It may seem oxymoronic to associate the words Coventry and Heritage in the same headline, but behind the headlines of post-war concrete there’s quite a lot of the old stuff left.
In any other city in fact, the amount of heritage that’s visible would be a matter of pride, but Coventry was quite famously firebombed during WW2 and before that was one of the jewels in the crown of medieval cities to visit.
Lots of little roads and old houses to admire, and a mighty Cathedral in the centre.
When the war was over, it was frankly, never likely to be possible to save much of the burnt out ruins, so they rebuilt, tearing down what remained to create the Coventry of today.
Now I am going to be contrary, but if you look around, what they built in the 1960s isn’t actually that bad. There’s some pretty decent stuff in the centre, and at the time, ideas such as pedestrianised shopping areas were genuinely radical.
If anything, what’s spoiling Coventry now is not the 1960s, but the 2000s. There’s a worrying amount of stuff going up that’s overlooking the city centre, and like many modern towers, they are bland to the point of being almost offensive. A new brick clad row of shops fronting that famous pedestrian area is someone’s very poor idea of how to use modern materials to hint at a vague dose of history. It’s vulgar cheapness that sits ill at ease with the proudly defiant 1960s architecture around it.
However, if older is what you want, there’s quite a few lumps lying around to find. There seems to be a trail to follow, but I was unable to find out details, so just wandered around stumbling upon delights.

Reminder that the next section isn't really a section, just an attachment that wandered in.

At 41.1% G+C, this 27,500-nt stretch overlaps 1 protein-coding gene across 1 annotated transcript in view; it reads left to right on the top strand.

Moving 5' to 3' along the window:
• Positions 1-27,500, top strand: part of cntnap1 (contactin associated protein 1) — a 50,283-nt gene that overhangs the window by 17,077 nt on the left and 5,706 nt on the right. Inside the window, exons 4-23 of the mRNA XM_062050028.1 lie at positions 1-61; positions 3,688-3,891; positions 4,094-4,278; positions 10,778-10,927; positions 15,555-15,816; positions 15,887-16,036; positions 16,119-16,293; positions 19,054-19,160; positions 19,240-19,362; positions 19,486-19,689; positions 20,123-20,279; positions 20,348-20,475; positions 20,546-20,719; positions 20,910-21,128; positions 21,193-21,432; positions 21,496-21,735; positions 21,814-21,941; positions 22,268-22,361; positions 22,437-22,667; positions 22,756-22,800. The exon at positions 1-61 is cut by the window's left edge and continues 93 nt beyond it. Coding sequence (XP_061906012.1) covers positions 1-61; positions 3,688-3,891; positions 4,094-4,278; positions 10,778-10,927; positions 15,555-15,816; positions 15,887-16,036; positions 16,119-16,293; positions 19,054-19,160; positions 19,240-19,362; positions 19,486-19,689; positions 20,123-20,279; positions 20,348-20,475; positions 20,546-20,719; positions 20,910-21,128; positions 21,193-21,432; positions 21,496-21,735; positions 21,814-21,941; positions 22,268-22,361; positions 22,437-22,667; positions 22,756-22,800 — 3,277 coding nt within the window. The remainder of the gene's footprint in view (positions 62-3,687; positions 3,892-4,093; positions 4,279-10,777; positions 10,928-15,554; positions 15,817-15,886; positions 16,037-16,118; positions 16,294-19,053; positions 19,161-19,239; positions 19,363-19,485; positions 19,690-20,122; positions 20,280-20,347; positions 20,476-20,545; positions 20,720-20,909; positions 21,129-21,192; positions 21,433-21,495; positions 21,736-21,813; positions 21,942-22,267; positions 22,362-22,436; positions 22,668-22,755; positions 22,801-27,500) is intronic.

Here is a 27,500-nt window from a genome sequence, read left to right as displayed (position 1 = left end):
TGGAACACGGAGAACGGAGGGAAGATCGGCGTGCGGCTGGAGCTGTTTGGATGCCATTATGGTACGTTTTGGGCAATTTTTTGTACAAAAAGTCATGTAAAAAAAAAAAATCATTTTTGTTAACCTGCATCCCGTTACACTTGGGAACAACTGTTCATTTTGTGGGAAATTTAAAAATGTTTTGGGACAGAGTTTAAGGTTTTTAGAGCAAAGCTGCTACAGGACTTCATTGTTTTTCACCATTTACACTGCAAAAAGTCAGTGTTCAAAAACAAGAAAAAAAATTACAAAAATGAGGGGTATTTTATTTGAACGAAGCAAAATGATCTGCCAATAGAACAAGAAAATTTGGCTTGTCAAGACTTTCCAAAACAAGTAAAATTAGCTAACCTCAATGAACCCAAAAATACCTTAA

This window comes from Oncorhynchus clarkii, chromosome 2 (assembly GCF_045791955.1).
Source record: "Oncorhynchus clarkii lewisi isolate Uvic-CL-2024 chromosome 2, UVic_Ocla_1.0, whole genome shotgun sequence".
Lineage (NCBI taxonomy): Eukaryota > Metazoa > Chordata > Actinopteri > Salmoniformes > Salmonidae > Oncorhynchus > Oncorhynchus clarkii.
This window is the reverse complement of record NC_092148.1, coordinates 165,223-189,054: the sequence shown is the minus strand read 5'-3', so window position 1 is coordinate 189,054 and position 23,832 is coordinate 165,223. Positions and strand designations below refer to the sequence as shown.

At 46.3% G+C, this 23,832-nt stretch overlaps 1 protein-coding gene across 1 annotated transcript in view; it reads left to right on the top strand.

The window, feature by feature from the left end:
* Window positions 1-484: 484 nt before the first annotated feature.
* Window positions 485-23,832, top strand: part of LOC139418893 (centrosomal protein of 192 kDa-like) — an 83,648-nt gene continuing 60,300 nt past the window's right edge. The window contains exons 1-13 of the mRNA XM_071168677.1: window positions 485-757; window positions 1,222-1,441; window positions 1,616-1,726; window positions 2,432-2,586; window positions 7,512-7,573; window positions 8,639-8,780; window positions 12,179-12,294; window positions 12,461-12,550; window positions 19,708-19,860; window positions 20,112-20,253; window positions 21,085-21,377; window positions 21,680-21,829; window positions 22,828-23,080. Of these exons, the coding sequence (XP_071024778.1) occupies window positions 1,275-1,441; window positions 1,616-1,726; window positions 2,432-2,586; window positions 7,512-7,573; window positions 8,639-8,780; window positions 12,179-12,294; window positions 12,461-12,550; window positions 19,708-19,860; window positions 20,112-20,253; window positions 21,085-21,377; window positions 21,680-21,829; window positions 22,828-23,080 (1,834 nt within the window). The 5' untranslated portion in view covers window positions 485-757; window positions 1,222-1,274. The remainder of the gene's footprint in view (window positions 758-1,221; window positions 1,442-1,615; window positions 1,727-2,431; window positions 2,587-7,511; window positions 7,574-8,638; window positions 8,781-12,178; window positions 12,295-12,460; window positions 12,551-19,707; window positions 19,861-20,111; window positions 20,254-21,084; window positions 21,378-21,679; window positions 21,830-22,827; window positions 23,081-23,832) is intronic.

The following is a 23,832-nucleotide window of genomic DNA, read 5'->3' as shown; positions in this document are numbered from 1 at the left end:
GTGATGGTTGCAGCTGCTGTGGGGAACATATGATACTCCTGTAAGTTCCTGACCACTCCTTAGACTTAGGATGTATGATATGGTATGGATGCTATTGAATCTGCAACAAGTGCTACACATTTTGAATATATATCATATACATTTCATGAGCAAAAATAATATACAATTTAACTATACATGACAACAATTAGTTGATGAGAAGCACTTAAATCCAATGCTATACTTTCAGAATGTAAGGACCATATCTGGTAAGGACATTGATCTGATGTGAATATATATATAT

Grade II* listed building that formed part of the city wall. Whitefriars Gatehouse originally dates from 1352 and was extended during the 18th & 19th centuries.
It’s looking a bit shabby at the moment as it was damaged by arson in 2008 and has been empty since, but was sold recently as it is still viable for use as a home.
Possibly late 13th century, and was revealed during the post-war clearance. Thought to be a merchants house, associated with the nearby friary, but archeologists are not sure, hence it’s very descriptive name of “medieval ruin”.
The site of the building was excavated in 1971, and archaeologists discovered pottery from the 13th and 14th centuries.
The remains of a medieval house that once stood on the site, now a rather curious bit of heritage standing alone in a park.
The road itself is thought to follow the line of the outer ditch or bailey of the former Coventry Castle, founded by the Earls of Chester between 1088 and 1147.
These charming 15th century cottages were nearly torn down in the post-war period, following substantial damage, but have been restored, even if around the site, its mostly a branch of Wetherspoons occupying them.
Go around the other side though, and in a depression can be found the remains of the old church on the site, with a lovely pedestrian bridge right across the top.
(OK, it’s not medieval, but it’s worth noting)